The Lord also knows what others attempt to do to His church.  The church was going to endure tribulation for ten days (2:10).  Exactly what time span we are to make of these ten days is uncertain.  It is likely that a short time frame is in view, but whatever time frame is in view it would be intense.

     The Lord said they would be tested, and we can be sure the test was not anything like a “multiple choice” test one has had in school!  This test would bring about suffering, and much of it.

     When experiencing such it brings to mind what things in life each man must determine to be valuable (cf. Joshua 24:14-15). He must determine what is precious, what is valuable, and what he will endure for that which he considers to be a pearl of great price.

     The tribulations the Christians in Smyrna experienced originated with Satan and his servants.  Do you think the Jews realized they were but pawns used by the Lord’s adversary (cf. 2 Corinthians 4:4; 11:13-15)?  With these tribulations in front of them the Lord gave words of encouragement; if they are faithful to Him who is the first and the last, they will receive the victor’s crown.

The Lord’s Instructions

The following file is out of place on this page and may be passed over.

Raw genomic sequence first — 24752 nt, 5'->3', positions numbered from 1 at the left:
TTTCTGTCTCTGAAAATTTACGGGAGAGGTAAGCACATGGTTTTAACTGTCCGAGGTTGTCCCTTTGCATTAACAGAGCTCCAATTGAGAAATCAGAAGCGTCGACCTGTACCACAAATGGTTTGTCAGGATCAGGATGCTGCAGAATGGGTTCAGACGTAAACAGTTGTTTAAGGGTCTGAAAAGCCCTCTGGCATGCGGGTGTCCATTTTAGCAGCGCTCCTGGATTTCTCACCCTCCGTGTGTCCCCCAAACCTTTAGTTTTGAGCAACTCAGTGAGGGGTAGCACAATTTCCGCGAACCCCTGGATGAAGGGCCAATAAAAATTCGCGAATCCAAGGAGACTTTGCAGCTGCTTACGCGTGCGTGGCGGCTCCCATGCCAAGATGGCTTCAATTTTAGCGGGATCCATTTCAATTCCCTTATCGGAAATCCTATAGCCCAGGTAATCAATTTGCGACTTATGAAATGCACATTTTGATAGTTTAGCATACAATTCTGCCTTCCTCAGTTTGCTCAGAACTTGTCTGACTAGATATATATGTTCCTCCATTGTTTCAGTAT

When we think about the Lord’s will and His instructions, we might think His commands and admonitions are easy to obey.  We might think again, however, when we are put to a severe test that includes much suffering.

     The church in Smyrna was to be faithful in order to receive the crown of life.  Though it is easy to understand the admonition, it is another thing entirely when one has to endure what he understands intellectually.

     It has been said, “…the church of Christ persecuted is the church of Christ pure. [On the other hand,] the church of Christ patronized has always been the church of Christ impure.” (G.C. Morgan, cited by David Roper, Revelation 1-11, Resource Publications, p. 125)

     The crown of life is eternal life, and it will be given to him who overcomes.  A test is of no value if one is guaranteed to pass it, but one will pass if that which is held precious is not forsaken.  Let us, then be determined to be clothed with white garments, purified of any stains.